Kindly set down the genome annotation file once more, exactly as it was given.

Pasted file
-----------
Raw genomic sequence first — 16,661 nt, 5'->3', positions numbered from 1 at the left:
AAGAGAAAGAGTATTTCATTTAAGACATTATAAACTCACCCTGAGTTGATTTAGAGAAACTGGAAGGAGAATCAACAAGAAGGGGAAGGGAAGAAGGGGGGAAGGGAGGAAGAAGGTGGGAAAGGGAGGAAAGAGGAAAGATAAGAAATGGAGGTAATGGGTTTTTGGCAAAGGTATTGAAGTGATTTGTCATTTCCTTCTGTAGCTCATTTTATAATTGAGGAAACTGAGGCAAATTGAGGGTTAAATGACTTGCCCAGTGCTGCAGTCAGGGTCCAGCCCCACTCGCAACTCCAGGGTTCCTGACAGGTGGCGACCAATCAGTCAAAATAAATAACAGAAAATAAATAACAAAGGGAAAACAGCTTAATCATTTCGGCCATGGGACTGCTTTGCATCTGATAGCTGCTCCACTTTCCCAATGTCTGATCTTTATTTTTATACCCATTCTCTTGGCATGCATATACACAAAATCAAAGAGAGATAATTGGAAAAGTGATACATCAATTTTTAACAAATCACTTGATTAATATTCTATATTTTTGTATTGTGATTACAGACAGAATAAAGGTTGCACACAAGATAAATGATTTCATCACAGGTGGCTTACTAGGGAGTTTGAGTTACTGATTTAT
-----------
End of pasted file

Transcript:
Raw genomic sequence first — 16,661 nt, 5'->3', positions numbered from 1 at the left:
AAGAGAAAGAGTATTTCATTTAAGACATTATAAACTCACCCTGAGTTGATTTAGAGAAACTGGAAGGAGAATCAACAAGAAGGGGAAGGGAAGAAGGGGGGAAGGGAGGAAGAAGGTGGGAAAGGGAGGAAAGAGGAAAGATAAGAAATGGAGGTAATGGGTTTTTGGCAAAGGTATTGAAGTGATTTGTCATTTCCTTCTGTAGCTCATTTTATAATTGAGGAAACTGAGGCAAATTGAGGGTTAAATGACTTGCCCAGTGCTGCAGTCAGGGTCCAGCCCCACTCGCAACTCCAGGGTTCCTGACAGGTGGCGACCAATCAGTCAAAATAAATAACAGAAAATAAATAACAAAGGGAAAACAGCTTAATCATTTCGGCCATGGGACTGCTTTGCATCTGATAGCTGCTCCACTTTCCCAATGTCTGATCTTTATTTTTATACCCATTCTCTTGGCATGCATATACACAAAATCAAAGAGAGATAATTGGAAAAGTGATACATCAATTTTTAACAAATCACTTGATTAATATTCTATATTTTTGTATTGTGATTACAGACAGAATAAAGGTTGCACACAAGATAAATGATTTCATCACAGGTGGCTTACTAGGGAGTTTGAGTTACTGATTTAT